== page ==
Rummy is a group of card games notable for gameplay based on the matching of similar playing cards. A card game is any Game using Playing cards either traditional or game-specific A playing card is a piece of specially prepared heavy paper thin card or thin plastic figured with distinguishing motifs and used as one of a set for playing Card games Although the word "Rummy" is often used as a stand-in for the specific game "Gin Rummy", the term is applicable to a large family of games, including Canasta and Mah Jong. Gin rummy (or Gin for short is a simple and popular two-player Card game created by Elwood T Mahjong (also called mah-jongg by the American association Traditional Chinese 麻將 Pinyin: májiàng is a Game for four players that originated in David Parlett (The Penguin Book of Card Games, 1978) describes the Mexican game of Conquian as being ancestral to all rummy games. David Parlett is a games scholar who has studied both Card games and Board games His published works include many popular books on games and the authoritative volumes Conquian is a card game originating in El Salvador many misinformed people think it comes from Mexico
A book consists of at least three cards of the same rank or consecutive cards of the same suit. This is an almost universal pattern, although there exist minor variations, such as allowing only melds of the first type or requiring in melds of the second type that the cards are all of the same suit or that the cards are all of a different suit. In some games it is required that the melds of the second type contain at least four cards. Some games also feature wild cards, which can be used to represent any card in a meld. The number of wild cards in a meld may be restricted.
A fairly large number of cards is used. This varies from one standard deck upwards. There are, for example, games that use five standard decks plus some jokers shuffled together.
Each player is dealt a hand of cards; while the specific number is dictated by the strain of rummy being played, the deck is never completely emptied. The remains of the deck is placed face down to form the stock. There is also a face-up pile called the discard pile, which may be initially empty, or it can contain one card, which is turned from the stock.
In each turn, a player may either take the top card of the stock, or some portion of the discard pile. (Depending on the game, for example the entire pile, or only the top card. ) There may be further requirements that restrict taking cards from the pile, for example, you may have to meld the top card of the pile in order to take it.
After you take card(s), you may, depending on the game, make melds and add cards into existing melds by placing the cards that form a meld face-up on the table. In some games, the distinction between your own melds and other players' melds is made, and you may be allowed to add cards only into your own melds. Some games do not make this distinction. Some games allow melding only at the end of the hand.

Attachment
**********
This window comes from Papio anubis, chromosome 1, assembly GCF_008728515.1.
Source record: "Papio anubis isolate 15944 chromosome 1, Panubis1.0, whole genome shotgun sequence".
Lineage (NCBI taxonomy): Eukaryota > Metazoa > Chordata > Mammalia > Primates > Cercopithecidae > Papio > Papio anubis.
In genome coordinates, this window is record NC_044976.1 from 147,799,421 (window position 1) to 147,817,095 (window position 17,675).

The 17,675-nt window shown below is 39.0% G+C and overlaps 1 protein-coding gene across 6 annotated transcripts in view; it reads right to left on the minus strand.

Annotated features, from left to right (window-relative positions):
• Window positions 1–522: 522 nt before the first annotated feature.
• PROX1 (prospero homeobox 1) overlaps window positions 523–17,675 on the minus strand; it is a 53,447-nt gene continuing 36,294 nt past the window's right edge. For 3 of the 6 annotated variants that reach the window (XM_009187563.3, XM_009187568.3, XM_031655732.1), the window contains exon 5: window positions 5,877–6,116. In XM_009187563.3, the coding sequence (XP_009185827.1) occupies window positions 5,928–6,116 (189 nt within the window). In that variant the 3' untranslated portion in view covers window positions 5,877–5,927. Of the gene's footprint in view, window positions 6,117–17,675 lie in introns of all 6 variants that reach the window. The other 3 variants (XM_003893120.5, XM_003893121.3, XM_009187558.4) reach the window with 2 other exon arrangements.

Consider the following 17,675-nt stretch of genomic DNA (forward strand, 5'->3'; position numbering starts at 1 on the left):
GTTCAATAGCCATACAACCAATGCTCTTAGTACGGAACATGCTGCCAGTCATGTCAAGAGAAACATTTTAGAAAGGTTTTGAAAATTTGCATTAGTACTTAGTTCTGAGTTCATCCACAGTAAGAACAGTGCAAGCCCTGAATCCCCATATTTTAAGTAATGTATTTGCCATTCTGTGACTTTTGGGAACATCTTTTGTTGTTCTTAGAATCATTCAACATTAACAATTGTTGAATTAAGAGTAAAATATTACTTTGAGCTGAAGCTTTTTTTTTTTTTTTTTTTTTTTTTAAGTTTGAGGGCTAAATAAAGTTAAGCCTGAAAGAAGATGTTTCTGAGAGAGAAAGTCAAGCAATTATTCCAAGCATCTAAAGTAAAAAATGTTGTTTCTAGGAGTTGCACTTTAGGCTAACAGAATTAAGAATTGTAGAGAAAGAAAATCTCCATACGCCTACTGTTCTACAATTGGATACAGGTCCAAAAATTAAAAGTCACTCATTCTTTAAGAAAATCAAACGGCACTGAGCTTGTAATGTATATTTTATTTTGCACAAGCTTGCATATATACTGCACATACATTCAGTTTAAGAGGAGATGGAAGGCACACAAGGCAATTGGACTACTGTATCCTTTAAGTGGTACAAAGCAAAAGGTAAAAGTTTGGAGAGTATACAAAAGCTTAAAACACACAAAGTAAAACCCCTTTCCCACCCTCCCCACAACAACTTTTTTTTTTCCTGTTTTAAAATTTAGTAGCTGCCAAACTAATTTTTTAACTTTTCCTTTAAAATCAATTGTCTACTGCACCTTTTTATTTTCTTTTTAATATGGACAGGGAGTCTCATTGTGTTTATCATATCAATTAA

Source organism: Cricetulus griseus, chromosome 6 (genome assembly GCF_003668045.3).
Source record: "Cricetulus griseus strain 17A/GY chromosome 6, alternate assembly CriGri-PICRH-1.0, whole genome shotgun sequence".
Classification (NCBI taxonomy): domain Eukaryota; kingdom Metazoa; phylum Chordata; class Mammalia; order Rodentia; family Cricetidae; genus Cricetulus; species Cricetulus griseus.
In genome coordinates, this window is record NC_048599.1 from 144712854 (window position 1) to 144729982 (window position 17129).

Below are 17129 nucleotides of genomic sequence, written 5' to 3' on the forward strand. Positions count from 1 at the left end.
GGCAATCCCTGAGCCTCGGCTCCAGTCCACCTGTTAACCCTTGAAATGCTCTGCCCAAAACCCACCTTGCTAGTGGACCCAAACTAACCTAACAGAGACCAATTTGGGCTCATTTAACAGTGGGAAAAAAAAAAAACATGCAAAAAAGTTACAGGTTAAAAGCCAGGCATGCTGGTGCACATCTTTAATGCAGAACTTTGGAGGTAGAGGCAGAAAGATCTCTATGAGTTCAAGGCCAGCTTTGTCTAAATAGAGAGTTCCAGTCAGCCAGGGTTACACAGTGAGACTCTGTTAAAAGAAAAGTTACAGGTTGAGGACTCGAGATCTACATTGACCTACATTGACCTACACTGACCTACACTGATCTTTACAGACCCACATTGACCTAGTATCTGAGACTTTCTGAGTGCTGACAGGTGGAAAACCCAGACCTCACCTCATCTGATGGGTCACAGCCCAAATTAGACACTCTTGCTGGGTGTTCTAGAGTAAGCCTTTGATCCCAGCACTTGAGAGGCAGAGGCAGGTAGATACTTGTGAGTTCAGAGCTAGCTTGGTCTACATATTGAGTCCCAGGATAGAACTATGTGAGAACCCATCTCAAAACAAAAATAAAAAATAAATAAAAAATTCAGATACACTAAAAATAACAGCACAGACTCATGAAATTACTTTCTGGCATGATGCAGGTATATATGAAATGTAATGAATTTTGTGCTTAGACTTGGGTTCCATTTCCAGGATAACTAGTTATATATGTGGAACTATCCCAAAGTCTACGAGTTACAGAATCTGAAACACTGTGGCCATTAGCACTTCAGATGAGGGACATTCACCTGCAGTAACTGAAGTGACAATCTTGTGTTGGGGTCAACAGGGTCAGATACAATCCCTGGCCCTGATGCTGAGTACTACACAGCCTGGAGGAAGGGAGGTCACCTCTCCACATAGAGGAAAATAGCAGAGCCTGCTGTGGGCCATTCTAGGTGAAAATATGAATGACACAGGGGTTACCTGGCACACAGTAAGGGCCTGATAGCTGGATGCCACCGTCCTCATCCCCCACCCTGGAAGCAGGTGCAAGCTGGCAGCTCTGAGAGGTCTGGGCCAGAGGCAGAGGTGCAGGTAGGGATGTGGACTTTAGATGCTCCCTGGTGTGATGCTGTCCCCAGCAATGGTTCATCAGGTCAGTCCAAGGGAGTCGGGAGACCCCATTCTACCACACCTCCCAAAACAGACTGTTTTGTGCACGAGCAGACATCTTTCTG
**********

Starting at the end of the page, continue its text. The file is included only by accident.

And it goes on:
You end your turn by placing a card from your hand on the top of the discard pile, and the turn passes to the next player. The next player is usually the one in your left, but some games allow anyone steal a turn if they can make certain types of melds with the top card of the discard pile.
When someone melds all his/her cards (except, possibly, for one, which is thrown into the discard pile), the hand ends and the scores are calculated. In some games everyone can make melds at this phase, and some games allow a player to end a hand with a few unmatched cards in his/her hand.
You typically get positive points for your melds, and/or negative points for non-melded cards in your hand. In some games large bonuses are given for special, particularly difficult melds. Also being the person who melded all his/her cards is usually awarded, depending on the game this award may be rather small compared to other scoring, or it can be the deciding factor of the game.
There are many variations of the card game Rummy. They all share a common set of features found in the basic game. A standard deck of 52 cards is used. The cards rank from 2 (low) to A (high). Rummy can be played to a certain score, or to a fixed number of deals.
Each player draws a card. The player with the lowest card deals first. The deal then proceeds clockwise. The player on the dealer's right cuts (this is optional).
In two player rummy, each player gets ten (10) cards. Starting with the player to the dealer's left, cards are dealt clockwise, face down, one at a time. The dealer then puts the rest of the deck, face down, between the players. This forms the stock pile. A single card is then drawn and placed face up next to the stack. This is called the discard pile.
In three or four player games, seven (7) cards are dealt to each player. Five or six players may also play, in which case each player receives six (6) cards.
Play begins with the player on the dealer's left and proceeds clockwise. Each player draws a card from the stock or the discard pile. The player may then meld or lay off, which are both optional, before discarding.